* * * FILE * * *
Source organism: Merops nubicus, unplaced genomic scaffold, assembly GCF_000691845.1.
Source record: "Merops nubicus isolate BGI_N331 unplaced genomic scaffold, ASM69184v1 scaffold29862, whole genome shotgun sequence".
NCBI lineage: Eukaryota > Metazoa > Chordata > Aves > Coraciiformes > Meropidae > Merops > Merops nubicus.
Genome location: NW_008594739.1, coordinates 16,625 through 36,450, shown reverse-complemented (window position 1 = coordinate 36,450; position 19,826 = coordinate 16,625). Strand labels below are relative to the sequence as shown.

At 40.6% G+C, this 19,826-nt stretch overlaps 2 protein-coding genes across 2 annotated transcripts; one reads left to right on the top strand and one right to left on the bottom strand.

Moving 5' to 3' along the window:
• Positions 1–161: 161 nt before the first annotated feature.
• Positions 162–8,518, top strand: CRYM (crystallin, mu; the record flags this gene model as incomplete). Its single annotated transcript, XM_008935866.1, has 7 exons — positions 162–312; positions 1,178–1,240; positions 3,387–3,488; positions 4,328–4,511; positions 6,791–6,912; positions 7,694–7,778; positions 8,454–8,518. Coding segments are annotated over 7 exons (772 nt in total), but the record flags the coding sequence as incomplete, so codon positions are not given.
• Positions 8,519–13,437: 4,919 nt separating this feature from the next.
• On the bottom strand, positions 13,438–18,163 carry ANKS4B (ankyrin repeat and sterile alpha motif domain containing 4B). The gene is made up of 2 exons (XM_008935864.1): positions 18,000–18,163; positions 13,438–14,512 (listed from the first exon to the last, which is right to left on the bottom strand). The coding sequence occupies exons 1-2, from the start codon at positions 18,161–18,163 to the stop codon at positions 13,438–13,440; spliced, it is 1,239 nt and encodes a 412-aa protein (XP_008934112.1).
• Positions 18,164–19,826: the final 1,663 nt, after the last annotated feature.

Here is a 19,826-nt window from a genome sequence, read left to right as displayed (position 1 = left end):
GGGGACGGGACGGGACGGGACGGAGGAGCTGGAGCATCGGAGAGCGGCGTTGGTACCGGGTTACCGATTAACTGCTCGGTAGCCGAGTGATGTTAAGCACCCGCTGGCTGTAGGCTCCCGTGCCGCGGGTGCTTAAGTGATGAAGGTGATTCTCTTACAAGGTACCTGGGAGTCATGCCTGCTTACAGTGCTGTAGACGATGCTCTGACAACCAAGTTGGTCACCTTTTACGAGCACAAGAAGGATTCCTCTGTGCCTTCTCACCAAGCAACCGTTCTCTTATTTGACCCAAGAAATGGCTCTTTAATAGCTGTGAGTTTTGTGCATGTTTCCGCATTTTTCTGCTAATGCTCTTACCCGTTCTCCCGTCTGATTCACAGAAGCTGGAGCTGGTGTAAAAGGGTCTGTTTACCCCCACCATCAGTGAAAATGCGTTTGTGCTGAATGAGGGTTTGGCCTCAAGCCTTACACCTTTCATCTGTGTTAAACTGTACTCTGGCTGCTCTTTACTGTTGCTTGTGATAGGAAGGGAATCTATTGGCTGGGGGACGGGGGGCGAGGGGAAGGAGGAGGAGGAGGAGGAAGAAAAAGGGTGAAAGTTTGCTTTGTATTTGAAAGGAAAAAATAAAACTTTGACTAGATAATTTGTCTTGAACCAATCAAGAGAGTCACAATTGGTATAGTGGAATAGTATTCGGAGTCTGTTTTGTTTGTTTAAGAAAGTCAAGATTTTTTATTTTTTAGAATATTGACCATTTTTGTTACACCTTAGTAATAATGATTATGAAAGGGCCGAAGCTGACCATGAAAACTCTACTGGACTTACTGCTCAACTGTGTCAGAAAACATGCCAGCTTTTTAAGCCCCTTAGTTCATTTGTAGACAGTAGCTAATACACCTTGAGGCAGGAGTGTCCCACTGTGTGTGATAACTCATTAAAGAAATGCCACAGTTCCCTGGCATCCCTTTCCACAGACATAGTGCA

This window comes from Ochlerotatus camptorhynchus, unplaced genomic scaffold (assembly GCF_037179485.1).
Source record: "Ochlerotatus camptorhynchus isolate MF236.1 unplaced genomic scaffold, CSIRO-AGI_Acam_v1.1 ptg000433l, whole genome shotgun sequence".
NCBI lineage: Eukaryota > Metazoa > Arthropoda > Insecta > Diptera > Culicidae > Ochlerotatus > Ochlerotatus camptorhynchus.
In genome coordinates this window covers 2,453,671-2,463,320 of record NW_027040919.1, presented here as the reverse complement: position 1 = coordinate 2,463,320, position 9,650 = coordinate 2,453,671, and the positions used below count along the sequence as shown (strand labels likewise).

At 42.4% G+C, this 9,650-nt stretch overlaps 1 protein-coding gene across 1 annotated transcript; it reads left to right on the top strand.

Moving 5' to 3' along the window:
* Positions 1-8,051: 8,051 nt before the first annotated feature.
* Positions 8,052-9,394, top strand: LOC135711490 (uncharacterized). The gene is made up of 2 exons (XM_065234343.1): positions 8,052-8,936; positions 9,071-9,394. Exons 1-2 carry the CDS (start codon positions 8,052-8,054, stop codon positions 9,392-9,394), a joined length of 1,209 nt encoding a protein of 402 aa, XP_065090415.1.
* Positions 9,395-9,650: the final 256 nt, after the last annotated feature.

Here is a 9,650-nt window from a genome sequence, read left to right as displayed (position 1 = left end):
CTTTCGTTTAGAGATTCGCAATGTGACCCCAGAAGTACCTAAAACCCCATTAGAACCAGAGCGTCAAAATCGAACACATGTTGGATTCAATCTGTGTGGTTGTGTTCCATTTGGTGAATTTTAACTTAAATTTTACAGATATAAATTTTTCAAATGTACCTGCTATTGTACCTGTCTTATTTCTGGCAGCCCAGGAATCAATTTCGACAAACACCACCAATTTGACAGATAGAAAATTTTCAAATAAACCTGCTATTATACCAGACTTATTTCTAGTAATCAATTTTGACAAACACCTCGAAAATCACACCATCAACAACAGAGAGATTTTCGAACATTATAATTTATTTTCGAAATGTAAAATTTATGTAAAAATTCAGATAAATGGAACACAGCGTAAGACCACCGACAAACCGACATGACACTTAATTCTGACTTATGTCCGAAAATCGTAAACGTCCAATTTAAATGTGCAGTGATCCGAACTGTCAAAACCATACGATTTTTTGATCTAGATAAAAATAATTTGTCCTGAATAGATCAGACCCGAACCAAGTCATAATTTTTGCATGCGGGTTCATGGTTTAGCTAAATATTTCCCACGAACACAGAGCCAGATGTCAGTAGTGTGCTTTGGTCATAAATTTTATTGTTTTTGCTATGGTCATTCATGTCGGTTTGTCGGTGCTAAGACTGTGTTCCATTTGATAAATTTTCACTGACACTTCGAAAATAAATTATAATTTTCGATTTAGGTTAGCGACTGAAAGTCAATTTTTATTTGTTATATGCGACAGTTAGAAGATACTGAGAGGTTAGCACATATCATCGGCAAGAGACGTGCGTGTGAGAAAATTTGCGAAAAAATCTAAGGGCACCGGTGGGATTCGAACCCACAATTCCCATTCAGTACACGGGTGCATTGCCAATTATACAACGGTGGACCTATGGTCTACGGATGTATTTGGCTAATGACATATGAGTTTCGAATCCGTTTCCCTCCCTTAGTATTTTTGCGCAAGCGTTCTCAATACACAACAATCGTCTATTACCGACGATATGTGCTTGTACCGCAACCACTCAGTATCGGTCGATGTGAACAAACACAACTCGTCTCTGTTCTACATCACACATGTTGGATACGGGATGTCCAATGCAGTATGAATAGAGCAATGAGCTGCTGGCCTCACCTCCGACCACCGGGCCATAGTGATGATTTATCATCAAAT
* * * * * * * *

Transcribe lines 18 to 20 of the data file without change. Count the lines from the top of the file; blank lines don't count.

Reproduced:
At 42.4% G+C, this 9,650-nt stretch overlaps 1 protein-coding gene across 1 annotated transcript; it reads left to right on the top strand.

Moving 5' to 3' along the window:
* Positions 1-8,051: 8,051 nt before the first annotated feature.